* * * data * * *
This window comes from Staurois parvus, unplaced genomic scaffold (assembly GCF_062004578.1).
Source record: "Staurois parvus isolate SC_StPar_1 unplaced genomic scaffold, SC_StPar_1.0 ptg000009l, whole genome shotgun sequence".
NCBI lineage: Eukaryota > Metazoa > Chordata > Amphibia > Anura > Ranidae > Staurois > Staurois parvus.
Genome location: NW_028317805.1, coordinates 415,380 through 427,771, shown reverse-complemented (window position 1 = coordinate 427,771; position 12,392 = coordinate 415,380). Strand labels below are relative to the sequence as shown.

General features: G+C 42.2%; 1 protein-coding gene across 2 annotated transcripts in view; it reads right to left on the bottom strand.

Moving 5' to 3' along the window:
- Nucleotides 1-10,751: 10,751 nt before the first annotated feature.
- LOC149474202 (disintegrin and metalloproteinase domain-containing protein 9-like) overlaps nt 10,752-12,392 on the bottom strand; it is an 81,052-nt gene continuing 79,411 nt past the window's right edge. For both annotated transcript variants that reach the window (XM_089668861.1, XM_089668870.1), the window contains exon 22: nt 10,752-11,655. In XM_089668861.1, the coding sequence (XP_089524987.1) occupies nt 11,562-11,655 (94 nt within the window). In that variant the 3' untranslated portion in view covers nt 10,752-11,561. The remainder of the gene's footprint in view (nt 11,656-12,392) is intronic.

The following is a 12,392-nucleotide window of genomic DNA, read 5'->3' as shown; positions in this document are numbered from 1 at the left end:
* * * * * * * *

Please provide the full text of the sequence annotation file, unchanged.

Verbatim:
This window comes from Staurois parvus, unplaced genomic scaffold (assembly GCF_062004578.1).
Source record: "Staurois parvus isolate SC_StPar_1 unplaced genomic scaffold, SC_StPar_1.0 ptg000009l, whole genome shotgun sequence".
NCBI lineage: Eukaryota > Metazoa > Chordata > Amphibia > Anura > Ranidae > Staurois > Staurois parvus.
Genome location: NW_028317805.1, coordinates 415,380 through 427,771, shown reverse-complemented (window position 1 = coordinate 427,771; position 12,392 = coordinate 415,380). Strand labels below are relative to the sequence as shown.

General features: G+C 42.2%; 1 protein-coding gene across 2 annotated transcripts in view; it reads right to left on the bottom strand.

Moving 5' to 3' along the window:
- Nucleotides 1-10,751: 10,751 nt before the first annotated feature.
- LOC149474202 (disintegrin and metalloproteinase domain-containing protein 9-like) overlaps nt 10,752-12,392 on the bottom strand; it is an 81,052-nt gene continuing 79,411 nt past the window's right edge. For both annotated transcript variants that reach the window (XM_089668861.1, XM_089668870.1), the window contains exon 22: nt 10,752-11,655. In XM_089668861.1, the coding sequence (XP_089524987.1) occupies nt 11,562-11,655 (94 nt within the window). In that variant the 3' untranslated portion in view covers nt 10,752-11,561. The remainder of the gene's footprint in view (nt 11,656-12,392) is intronic.

The following is a 12,392-nucleotide window of genomic DNA, read 5'->3' as shown; positions in this document are numbered from 1 at the left end: